In case you can't tell from our recent articles, we're big fans of the Adobe Dimension. We're constantly finding new ways to use it, for work and for pure fun. Now, paired with a couple familiar tools, we can create pretty much any 3D visual we imagine.
I first heard about Dimension when it was in early development as Project Felix. I was told I didn't need to be some fancy 3D designer with five years of experience under my belt, which turned out to be true. Right away with Dimension, I was creating the type of 3D work I had for years admired from afar. Since then, I've fully incorporated it into my workflow.
The word is still getting around about Dimension as Adobe keeps making it better and better. (I also suspect it's one of those tools you want to keep to yourself, it's so good.) So first, to clear it up for those just starting out with the tool, let's talk about what Dimension does and doesn't do.
Adobe Dimension allows you to take 3D objects and put them into beautifully lit, photorealistic three-dimensional scenes, without any technical knowledge. It allows you to assign real-world materials to your 3D objects, set your own camera angles and positions. Your 3D scene (with lighting, texture, background, angle etc.) is the most important aspect of great 3D design, so the fact that Dimension makes it so easy and accessible is huge.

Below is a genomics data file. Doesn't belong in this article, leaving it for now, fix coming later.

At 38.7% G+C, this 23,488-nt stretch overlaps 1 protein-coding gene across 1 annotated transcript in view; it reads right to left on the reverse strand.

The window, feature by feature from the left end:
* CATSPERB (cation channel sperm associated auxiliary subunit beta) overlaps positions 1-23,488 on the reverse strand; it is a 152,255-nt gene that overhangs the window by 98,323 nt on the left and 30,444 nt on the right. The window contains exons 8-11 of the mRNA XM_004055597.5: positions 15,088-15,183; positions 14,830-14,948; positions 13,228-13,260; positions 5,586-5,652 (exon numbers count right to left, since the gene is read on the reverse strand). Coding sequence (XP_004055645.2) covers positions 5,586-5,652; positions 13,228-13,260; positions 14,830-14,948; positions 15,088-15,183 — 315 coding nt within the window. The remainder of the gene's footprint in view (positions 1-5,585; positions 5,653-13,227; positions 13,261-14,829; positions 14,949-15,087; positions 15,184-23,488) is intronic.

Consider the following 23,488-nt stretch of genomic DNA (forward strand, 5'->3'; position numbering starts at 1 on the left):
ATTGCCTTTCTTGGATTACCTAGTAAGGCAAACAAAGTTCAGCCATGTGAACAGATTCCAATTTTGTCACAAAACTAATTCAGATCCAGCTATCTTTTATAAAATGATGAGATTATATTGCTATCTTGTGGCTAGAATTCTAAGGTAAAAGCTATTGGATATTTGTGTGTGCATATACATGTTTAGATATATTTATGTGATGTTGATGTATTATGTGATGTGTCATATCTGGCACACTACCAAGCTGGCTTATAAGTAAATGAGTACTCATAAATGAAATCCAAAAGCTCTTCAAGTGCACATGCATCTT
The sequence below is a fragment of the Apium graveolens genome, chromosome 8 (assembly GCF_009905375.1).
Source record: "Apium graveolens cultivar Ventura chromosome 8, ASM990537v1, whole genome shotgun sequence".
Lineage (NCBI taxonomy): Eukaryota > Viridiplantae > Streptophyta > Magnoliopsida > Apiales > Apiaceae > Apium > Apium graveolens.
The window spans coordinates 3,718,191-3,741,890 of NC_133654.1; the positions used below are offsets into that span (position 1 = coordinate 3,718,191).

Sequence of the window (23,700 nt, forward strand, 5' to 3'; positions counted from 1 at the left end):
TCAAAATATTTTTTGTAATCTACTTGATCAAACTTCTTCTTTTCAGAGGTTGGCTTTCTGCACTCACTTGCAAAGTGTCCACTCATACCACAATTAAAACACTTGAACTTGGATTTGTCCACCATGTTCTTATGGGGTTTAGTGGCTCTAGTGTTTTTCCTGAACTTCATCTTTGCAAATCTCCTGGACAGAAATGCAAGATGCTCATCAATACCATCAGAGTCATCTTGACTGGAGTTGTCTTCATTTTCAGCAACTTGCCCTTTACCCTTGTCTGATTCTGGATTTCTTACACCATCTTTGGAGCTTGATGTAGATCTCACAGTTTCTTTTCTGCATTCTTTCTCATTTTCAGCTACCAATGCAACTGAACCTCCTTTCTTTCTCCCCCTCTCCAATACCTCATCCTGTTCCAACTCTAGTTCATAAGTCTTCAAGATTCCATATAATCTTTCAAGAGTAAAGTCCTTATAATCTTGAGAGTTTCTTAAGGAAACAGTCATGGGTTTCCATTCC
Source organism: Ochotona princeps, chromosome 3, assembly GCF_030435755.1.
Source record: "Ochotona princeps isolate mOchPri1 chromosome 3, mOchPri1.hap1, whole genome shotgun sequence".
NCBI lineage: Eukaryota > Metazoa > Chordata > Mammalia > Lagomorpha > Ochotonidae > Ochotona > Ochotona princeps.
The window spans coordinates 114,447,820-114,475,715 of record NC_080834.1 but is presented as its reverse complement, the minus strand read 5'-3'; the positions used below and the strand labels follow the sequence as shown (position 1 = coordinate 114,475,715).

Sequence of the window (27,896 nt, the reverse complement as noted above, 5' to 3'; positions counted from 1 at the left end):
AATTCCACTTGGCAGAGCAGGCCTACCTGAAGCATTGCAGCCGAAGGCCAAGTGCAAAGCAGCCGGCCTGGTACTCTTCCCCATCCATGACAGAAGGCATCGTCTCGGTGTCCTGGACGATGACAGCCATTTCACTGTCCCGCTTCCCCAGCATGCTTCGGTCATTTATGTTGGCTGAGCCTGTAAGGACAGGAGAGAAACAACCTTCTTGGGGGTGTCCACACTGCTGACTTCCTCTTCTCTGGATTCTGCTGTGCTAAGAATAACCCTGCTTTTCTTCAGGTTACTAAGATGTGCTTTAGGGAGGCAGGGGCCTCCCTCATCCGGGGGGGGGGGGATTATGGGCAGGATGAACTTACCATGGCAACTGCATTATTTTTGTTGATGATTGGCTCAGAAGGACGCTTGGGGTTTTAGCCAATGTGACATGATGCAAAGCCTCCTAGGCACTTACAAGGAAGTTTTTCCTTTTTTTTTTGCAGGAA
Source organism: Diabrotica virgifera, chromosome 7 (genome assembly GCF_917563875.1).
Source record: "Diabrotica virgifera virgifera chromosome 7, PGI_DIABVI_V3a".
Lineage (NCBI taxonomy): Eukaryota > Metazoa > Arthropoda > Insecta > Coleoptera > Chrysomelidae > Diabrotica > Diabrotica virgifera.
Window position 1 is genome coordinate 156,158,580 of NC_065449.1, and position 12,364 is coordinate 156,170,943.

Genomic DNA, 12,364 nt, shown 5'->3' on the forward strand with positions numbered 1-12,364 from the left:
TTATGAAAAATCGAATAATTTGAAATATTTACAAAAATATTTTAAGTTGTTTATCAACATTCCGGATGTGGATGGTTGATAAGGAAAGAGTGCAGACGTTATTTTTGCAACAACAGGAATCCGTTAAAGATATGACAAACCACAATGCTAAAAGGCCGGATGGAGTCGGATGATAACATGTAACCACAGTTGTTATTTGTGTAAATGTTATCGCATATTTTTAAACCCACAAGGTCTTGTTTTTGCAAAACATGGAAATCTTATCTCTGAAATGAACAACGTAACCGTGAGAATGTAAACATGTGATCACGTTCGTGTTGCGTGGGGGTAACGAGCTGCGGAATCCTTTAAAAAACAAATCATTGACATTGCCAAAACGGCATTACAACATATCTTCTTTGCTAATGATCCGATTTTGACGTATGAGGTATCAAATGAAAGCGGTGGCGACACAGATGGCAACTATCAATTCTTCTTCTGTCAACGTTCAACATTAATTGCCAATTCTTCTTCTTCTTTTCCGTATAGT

Dimension is not currently a 3D modeling tool so you won't use it to make your 3D shapes, but Adobe plans to expand this in the future. In the meantime, Dimension comes shipped with an array of pre-made 3D objects you can use to create your 3D scenes. It already works in tandem with other Adobe file formats and programs, which was another plus for us.
We use Dimension tandem with Illustrator, Photoshop, Cinema4D and Figma to create quick mockups, product designs and artwork. It also works seamlessly with InDesign and XD, so you can create rich images to insert into your brochures / page designs, your UX designs or wherever you need them. You can even bring your 3D visuals into AfterEffects and animate them (I can't wait to experiment with this), or embed 360 views on your portfolio site.
Our design team has experience with everything from illustration to UX to print design, but hadn't touched 3D design before Dimension. Now, using Dimension on its own and with other tools, our brand and our work has expanded in new directions.
Enhancing our brand and product imagery
Most often, we use Dimension for simple product rendering of Semplice products. If you're not familiar already, Semplice is a WordPress-based portfolio tool for creatives. It's a digital tool, but we like to show real-world packaging as it makes Semplice feel more tangible, like a product you can hold in your hands. With Dimension, we create beautiful 3D visuals that elevate Semplice in all of its digital spaces.